Last Tuesday, as heavy rain soaked the campus area, Texas Longhorns head coach Tom Herman came away frustrated with his team’s ball security.
“We’ve got to do a job getting our guys right and protecting the football,” he said. “Again, as I’ve told you guys many times, there are two demands in this program and that’s effort and ball security. We’ve got to figure out a way to do a better job protecting the football.”
The problems continued a trend from last season, when running backs Daniel Young and Toneil Carter fumbled three times on 134 carries. This spring, even before Herman’s frustrations surfaced publicly, he praised junior running back Tristian Houston as a seemingly pointed statement towards Young and Carter. Junior linebacker Cameron Townsend moved over to the offense as part of “open tryouts” at the position.
So, the excitement that the staff felt about signing Carthage running back Keaontay Ingram back in February is now magnified. And that’s not a small statement considering that Texas hadn’t landed the state’s top running back since Johnathan Gray in 2012.
When asked on the Longhorn Network about how much of an immediate impact Ingram can have on the program, Herman replied, “Hopefully a ton.”
After Texas averaged 3.6 yards per carry last season as a team and failed to push a single running back past the 400-yard mark, Herman knows that the Longhorns have to improve there, and he doesn’t really care where that improvement comes from.
“If it comes from Keaontay Ingram showing up and getting some quality playing time, great, but one way or another, we’ve got to get better at that position. And we think Keaontay has a chance to provide us that.”
Ingram will arrive at Texas this summer as a 2018 US Under Armour All-American, a consensus four-star prospect, and the nation’s No. 6 running back, according to the 247Sports Composite rankings. Oh yeah, and he’s also a back-to-back state champion who gained more than 2,500 yards and scored 69 touchdowns during those two seasons.
With nearly 500 receiving yards and four touchdowns as a junior, Ingram is also a running back with experience catching the ball out of the backfield, so he’s hardly a one-dimensional player.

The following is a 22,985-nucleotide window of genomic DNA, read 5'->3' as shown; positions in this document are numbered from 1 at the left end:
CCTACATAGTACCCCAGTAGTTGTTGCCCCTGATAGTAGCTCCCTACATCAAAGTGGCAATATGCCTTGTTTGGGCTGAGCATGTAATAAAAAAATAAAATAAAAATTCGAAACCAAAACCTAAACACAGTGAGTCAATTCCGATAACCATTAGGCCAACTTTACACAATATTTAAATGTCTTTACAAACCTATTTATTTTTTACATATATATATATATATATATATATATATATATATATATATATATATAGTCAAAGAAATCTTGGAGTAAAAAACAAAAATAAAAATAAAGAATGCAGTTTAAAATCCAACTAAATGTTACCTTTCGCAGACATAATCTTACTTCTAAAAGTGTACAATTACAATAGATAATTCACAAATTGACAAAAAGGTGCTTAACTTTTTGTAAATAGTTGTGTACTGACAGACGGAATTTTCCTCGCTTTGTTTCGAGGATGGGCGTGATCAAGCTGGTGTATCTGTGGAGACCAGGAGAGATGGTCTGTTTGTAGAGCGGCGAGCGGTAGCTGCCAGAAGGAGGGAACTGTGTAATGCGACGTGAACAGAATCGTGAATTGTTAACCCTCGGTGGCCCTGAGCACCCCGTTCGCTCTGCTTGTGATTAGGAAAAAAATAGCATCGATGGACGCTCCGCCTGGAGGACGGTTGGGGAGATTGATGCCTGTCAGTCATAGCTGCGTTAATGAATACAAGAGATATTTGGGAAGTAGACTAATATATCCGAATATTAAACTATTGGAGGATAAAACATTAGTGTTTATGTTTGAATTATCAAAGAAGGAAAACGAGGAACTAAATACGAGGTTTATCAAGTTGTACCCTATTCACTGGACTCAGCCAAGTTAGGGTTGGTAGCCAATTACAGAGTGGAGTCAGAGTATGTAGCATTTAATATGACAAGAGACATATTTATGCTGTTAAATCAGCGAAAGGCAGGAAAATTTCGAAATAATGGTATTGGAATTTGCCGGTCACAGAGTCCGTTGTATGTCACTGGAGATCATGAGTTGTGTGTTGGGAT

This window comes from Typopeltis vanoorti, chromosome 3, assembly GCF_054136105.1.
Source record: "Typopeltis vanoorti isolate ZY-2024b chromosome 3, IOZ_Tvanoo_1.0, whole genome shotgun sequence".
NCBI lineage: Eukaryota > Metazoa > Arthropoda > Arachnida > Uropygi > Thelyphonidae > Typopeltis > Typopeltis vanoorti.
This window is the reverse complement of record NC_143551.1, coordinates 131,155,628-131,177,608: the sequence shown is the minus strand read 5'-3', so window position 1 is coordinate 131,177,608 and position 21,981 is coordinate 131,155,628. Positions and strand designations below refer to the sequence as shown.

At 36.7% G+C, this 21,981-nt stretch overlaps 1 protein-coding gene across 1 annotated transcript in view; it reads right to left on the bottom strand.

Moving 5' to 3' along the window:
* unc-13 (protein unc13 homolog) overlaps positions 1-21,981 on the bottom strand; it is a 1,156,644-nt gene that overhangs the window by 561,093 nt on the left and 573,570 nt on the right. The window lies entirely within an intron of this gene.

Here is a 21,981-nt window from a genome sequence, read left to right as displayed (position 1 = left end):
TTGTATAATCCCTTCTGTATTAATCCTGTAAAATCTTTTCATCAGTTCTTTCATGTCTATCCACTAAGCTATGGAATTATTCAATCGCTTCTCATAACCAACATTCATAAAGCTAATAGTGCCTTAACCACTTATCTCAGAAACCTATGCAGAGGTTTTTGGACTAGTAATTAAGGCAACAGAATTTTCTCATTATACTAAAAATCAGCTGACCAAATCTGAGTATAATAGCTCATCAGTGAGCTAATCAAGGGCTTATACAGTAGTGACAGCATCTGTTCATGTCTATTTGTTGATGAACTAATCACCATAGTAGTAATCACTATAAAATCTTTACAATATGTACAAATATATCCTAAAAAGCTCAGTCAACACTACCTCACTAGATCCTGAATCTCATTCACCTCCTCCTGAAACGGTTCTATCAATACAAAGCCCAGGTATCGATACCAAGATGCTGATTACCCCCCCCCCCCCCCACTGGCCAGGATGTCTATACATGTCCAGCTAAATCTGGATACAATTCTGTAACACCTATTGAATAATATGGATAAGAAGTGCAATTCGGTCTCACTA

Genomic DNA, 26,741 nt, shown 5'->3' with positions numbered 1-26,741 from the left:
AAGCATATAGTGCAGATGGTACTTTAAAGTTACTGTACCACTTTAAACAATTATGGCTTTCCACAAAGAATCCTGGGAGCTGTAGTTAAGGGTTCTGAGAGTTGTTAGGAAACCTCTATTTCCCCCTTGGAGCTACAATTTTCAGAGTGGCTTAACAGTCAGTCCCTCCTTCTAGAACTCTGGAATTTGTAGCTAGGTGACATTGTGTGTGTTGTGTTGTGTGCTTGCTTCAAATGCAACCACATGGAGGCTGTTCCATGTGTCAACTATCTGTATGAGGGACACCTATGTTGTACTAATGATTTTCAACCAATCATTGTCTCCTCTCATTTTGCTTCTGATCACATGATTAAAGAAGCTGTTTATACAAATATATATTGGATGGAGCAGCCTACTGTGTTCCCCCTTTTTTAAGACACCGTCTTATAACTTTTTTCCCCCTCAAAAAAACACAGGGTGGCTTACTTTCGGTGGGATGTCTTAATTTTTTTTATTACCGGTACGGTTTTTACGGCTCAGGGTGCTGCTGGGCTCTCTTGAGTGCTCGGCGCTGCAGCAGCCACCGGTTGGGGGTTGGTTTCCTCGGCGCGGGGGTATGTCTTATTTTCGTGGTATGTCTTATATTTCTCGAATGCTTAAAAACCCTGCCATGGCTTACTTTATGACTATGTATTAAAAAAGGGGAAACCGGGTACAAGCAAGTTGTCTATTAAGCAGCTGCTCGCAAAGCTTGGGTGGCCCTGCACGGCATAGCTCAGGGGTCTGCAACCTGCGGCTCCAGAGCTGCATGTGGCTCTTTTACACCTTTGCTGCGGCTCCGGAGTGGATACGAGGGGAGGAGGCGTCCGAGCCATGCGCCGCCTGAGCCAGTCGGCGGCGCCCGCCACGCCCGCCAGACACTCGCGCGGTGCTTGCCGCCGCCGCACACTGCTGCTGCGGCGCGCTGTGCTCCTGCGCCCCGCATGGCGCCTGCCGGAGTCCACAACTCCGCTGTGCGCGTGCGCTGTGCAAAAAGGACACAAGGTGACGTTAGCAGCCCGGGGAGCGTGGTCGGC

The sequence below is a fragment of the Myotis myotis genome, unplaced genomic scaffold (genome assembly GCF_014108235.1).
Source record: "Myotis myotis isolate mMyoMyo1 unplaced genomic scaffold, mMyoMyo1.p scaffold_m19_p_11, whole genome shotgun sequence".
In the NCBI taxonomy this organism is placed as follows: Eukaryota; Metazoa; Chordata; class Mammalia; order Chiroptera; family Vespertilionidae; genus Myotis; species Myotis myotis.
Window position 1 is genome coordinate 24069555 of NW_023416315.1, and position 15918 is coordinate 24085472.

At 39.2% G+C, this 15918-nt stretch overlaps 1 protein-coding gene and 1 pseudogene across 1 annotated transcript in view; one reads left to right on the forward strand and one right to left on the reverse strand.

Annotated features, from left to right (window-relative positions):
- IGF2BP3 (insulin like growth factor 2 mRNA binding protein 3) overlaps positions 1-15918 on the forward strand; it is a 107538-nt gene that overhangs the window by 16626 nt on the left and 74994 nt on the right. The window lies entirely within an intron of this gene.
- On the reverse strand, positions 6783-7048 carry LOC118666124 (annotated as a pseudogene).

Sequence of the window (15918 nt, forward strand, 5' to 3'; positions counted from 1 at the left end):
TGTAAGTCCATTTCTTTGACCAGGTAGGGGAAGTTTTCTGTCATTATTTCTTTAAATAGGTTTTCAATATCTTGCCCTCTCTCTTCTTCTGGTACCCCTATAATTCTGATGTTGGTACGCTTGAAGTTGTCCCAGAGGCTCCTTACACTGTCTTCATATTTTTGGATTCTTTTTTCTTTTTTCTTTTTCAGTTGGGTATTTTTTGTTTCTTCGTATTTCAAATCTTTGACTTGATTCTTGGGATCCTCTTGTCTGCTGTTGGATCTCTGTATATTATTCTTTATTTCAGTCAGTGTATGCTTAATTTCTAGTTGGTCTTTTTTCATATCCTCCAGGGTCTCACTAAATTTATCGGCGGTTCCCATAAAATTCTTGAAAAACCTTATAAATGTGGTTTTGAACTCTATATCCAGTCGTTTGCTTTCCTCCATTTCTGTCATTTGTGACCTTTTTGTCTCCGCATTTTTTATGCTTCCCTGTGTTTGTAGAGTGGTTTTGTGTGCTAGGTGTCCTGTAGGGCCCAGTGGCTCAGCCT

In that regard, as well as in his traits carrying the football, he provides a nice mix of the qualities that make Young and Carter promising players, despite those issues with fumbles.
“He’s a little bit like Toneil in that he’s elusive... he’s probably a blend of those two young guys. He’s got pretty good elusiveness like Toneil, but he can run between the tackles, put his pads down and break some arm tackles, too, like Daniel.”
At 6’1 and 190 pounds, Ingram is a little bit tall and rangy compared to the ideal build for a running back, as 247Sports recruiting analyst Gabe Brooks describes in the video above, but he can lower his pads and make defenders miss in small spaces.
Ingram doesn’t waste much effort in hitting his aiming points, whether it’s between the tackles or to the outside and also shows the lateral quickness to bounce runs to the edge when defenses create congestion around the line of scrimmage.
Some defenders got hurdled, while others struggled to beat him to the corner of the end zone — Ingram doesn’t have any testing times available and likely doesn’t have elite speed, but he did show the ability to finish plays with touchdowns. Hence his 85 career rushing touchdowns.
To find success at Texas, Ingram will have to continue to emphasize his pad level while he works to gain the mass that will help him translate his tackle-breaking ability to the next level. And there are questions about whether he has the top-end speed to become a consistent big-play threat.
Still, he’s a decisive runner who hits top speed quickly, with good feet, good vision, and some tackle-breaking ability.
The big storylines here are that the hype surrounding Ingram is warranted, as he’s excellent insurance in case Young and Carter struggle to improve this spring, and plays a position that typically translates quickly to collegiate success.